These are emergency practices, for when you are afraid or beginning to panic. They can also help break the trance of what-if catastrophic thinking. They help reset your nervous system. Scroll down for options.
There is no need to do them all. Pick one that catches your eye. Then if you like, you could try another one. These are simple, like bringing your hands together and feeling the warmth or reading these sentences out loud.
Write it down. When we’re emotionally flooded or highly anxious our cognitive faculties go off line and it can be hard to remember what to do. Try several of these suggestions then write down 3 or 4 that work for you. You might add them into a note on your phone or an index card to carry in your purse or print them out and keep them handy somewhere.
Orienting Through Your 5 Senses: Notice and say each out loud
5 LOOK: Look around for 5 things that you can see or 5 things a specific color.
4 FEEL: Notice 4 things that you can feel, like your warm skin, soft shirt.
3 LISTEN: Listen for 3 sounds.
2 SMELL: Say two things you can smell or name your 2 favorite smells.
1 TASTE: Say one thing you can taste or your favorite thing to taste.
Orienting by Looking Behind You
Sit in a chair and slowly look to your right, let your head come around, your shoulders and down to your hips. Look behind you and let your eyes move from floor to ceiling. Is there anything that could hurt you? Slow look front again and repeat to the other side. Even when we know there is no threat in the room, this is a non-verbal or somatic way to let your nervous system “see for itself”.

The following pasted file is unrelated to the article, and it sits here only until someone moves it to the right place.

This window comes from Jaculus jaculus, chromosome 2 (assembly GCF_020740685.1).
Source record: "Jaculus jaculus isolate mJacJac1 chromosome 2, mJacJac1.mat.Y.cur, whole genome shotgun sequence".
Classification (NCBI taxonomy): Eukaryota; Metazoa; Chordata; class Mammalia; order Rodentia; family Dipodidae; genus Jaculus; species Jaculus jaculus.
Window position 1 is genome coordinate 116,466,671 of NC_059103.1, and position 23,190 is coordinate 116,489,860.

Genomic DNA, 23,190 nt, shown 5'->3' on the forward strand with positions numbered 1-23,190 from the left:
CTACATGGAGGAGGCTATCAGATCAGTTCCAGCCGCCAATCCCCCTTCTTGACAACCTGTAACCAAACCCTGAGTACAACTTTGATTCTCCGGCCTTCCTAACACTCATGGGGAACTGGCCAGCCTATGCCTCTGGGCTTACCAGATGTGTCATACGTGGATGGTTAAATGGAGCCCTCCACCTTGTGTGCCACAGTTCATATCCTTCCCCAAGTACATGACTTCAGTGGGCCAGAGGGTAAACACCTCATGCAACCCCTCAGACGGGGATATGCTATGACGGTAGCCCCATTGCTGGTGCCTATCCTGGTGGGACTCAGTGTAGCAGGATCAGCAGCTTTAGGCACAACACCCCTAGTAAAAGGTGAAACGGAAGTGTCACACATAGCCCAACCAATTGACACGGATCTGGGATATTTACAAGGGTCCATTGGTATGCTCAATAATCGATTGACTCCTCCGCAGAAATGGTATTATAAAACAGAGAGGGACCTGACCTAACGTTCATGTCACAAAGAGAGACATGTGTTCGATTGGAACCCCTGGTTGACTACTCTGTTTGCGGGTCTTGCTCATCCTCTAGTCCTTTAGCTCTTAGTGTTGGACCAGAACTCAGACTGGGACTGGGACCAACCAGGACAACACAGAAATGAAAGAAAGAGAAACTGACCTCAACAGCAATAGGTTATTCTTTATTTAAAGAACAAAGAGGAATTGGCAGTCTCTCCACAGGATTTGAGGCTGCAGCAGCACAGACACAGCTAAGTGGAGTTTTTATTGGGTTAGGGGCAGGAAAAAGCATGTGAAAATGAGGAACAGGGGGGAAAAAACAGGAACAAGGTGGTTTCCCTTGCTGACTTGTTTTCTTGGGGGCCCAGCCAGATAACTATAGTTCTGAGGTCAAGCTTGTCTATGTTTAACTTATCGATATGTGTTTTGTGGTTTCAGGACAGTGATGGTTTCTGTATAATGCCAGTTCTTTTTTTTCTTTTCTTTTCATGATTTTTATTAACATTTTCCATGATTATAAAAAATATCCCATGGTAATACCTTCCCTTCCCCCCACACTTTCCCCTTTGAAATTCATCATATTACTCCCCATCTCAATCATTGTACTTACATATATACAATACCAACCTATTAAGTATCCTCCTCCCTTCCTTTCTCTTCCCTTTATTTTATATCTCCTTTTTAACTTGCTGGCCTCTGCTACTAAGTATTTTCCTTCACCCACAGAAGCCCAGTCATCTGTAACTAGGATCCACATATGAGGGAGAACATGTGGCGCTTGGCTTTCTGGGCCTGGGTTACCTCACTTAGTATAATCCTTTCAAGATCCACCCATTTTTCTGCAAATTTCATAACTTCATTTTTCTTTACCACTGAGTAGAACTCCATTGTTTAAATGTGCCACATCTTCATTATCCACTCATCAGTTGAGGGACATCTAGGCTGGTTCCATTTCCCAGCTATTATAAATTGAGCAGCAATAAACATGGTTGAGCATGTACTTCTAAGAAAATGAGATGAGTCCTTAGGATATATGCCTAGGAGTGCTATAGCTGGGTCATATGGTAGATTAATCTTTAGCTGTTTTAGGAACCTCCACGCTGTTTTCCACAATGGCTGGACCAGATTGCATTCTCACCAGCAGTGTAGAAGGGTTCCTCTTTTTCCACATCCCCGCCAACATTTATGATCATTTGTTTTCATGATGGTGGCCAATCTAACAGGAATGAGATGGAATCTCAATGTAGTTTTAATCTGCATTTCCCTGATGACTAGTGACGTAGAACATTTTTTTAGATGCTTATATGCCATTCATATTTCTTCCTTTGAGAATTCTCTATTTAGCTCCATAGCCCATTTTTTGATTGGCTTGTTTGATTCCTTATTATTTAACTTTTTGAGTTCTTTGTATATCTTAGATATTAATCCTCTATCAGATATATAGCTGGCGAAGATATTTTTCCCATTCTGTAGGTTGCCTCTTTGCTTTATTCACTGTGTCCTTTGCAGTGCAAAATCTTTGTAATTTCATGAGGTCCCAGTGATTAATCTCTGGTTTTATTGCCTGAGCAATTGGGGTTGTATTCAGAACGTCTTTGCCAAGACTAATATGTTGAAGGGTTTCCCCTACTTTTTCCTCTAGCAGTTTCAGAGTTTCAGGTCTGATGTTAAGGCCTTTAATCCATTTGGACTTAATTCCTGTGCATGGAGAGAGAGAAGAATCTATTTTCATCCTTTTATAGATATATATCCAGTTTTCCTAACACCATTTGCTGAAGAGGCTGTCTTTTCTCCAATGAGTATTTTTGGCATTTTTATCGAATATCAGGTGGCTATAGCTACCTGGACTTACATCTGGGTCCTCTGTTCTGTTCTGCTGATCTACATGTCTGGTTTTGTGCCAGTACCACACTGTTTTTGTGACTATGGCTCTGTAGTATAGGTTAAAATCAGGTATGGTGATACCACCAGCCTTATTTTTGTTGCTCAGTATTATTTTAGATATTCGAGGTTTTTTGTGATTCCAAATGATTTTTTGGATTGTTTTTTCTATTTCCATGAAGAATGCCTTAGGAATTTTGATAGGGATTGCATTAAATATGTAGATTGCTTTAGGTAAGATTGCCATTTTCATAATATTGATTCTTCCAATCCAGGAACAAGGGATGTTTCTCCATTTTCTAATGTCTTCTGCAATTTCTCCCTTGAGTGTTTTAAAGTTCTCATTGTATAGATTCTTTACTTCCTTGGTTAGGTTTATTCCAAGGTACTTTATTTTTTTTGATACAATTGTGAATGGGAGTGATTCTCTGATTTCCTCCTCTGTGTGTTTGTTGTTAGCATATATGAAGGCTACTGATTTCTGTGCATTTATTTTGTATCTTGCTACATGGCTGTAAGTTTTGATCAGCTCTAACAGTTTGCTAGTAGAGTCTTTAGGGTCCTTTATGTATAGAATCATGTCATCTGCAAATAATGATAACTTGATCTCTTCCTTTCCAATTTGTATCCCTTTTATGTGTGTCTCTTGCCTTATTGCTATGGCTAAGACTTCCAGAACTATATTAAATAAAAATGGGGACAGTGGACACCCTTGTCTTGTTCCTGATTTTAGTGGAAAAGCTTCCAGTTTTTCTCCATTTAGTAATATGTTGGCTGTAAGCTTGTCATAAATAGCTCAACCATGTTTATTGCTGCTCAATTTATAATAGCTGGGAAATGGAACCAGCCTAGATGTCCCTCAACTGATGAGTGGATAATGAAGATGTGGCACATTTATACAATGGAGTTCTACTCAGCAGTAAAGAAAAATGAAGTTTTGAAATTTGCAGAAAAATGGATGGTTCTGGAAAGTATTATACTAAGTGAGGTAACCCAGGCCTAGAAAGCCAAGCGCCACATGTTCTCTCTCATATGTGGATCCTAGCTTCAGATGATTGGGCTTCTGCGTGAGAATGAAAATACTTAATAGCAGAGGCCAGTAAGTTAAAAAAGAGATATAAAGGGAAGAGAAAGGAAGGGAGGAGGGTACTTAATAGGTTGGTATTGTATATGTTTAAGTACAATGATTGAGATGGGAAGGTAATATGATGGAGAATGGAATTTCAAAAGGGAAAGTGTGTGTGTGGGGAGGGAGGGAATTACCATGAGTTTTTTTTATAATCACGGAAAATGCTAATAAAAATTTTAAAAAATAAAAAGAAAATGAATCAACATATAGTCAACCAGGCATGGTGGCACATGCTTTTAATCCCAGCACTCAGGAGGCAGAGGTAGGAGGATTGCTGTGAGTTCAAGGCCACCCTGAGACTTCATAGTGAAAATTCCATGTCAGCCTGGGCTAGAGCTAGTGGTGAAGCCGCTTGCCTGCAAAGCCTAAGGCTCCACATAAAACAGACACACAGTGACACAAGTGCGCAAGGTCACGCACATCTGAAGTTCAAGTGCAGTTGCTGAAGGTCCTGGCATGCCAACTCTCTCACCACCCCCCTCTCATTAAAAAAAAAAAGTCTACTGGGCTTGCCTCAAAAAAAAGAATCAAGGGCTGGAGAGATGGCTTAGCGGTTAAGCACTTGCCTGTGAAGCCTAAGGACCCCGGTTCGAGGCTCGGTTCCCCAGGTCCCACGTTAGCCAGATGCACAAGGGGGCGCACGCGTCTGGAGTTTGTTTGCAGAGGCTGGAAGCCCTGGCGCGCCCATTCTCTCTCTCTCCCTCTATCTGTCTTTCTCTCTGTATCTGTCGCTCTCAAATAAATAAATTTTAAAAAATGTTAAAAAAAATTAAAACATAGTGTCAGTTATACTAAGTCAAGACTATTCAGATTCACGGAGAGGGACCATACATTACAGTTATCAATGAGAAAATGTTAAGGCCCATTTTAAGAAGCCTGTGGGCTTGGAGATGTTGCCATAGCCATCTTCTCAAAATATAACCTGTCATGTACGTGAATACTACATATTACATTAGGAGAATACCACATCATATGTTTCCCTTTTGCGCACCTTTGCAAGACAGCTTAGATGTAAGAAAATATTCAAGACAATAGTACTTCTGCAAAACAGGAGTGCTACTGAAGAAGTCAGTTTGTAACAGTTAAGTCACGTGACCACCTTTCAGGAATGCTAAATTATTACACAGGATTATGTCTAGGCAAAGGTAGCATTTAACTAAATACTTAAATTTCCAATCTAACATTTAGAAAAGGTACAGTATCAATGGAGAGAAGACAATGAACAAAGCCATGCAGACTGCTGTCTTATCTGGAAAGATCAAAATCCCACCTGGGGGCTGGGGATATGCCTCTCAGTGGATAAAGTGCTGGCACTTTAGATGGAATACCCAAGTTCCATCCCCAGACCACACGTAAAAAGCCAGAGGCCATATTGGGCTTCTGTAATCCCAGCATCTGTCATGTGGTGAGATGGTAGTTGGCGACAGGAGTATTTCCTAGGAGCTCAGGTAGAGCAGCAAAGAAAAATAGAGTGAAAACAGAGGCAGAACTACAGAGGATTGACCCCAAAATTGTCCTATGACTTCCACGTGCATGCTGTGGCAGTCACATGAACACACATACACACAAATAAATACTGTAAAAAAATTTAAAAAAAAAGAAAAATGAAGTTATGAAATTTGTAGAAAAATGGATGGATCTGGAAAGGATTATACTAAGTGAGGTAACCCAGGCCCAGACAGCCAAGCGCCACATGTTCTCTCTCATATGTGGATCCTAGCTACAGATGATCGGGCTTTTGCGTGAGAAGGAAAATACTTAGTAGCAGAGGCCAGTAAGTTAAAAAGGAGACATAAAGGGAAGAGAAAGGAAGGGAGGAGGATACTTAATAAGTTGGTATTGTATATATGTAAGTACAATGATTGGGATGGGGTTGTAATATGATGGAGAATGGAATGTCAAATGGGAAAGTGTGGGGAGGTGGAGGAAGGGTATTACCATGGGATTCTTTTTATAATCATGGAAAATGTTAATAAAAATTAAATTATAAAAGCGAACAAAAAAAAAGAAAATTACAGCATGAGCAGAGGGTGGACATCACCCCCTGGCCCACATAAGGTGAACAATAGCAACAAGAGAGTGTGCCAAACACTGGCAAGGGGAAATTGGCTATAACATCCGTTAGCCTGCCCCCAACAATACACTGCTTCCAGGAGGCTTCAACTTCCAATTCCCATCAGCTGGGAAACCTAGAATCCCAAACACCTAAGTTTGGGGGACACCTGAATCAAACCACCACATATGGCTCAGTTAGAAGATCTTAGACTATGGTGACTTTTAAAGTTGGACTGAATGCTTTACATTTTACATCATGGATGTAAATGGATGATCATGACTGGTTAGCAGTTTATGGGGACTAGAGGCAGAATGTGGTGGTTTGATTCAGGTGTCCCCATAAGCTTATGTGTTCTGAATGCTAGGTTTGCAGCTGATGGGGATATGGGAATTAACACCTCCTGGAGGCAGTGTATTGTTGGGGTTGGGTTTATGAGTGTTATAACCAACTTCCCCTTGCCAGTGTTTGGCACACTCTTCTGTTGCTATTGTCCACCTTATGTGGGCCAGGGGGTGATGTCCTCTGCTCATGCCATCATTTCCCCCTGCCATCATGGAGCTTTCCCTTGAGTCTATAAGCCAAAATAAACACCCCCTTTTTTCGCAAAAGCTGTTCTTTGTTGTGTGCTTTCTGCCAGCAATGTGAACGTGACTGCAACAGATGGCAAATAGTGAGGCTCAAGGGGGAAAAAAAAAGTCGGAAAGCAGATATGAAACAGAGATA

Box Breathing, a quick reset
Box breathing is a pattern of counting 4 on the inhale, hold for 4, exhale for 4 and hold for 4. Repeat a half dozen times.
4, 7, 8 BREATHING is another pattern that can reset our nervous system. Breathe in to 4, hold for 7 and breathe out for 8. Repeat several times.
Shake the Tree
Stand up and shake your hands, arms, shoulders, legs, hips.
Flick tension off the ends of your fingers.
Breathe out at least six seconds
Exhaling at least six seconds activates your relaxation response.
Sing. Hum. Talk in longer sentences. Practice extended exhalation breathing. Dr Peter Levine recommends exhaling with the sound Voo.
Read Out Loud
Read the text on this page or something else out loud.
Hold your own hand: or rub your hands together, put 1 or both hands on your heart, feel the warmth.
Warm hug: Place your right hand under your armpit and the left on your opposite shoulder. Feel the warmth as you give yourself a hug.
Butterfly Hug: Place your right hand on your left shoulder, and your left hand on your right shoulder. Slowly tap alternating hands, giving yourself a butterfly hug. In addition to the warmth of your own hug, this also provides bilateral brain stimulation which is helpful for releasing trauma.
Rub your hands together until they are warm.
Cup them over your eyes and absorb the warmth into your eyes.
Throw it down
Stand with your arms above your head, fists clenched. Exhale forcefully while you throw your hands down and open your fingers. Throw the energy out of your body and into the ground.
Hug a safe person or animal, call a friend
Go out into nature
Relax Your Forehead
Stand Down for just 3 minutes
When you have 10 minutes
Tools for Healing playlist: Five 2 minute videos describing how to investigate the energy/ sensations/ feelings in our body and learn what they mean. http://bit.ly/ToolsForHealing
1. Tapping: How to stay in today while remembering an incident.
2. Tracing: Another method to keep us in the present moment.
3. Changing Focus: Placing the image, the memory on a wall.
4. Locate and Describe: Viewing the sensation like a scientist would.
5. Mining Energy: Why is it here?
A twenty five minute guided practice
Twenty minutes of kindness and compassion for you.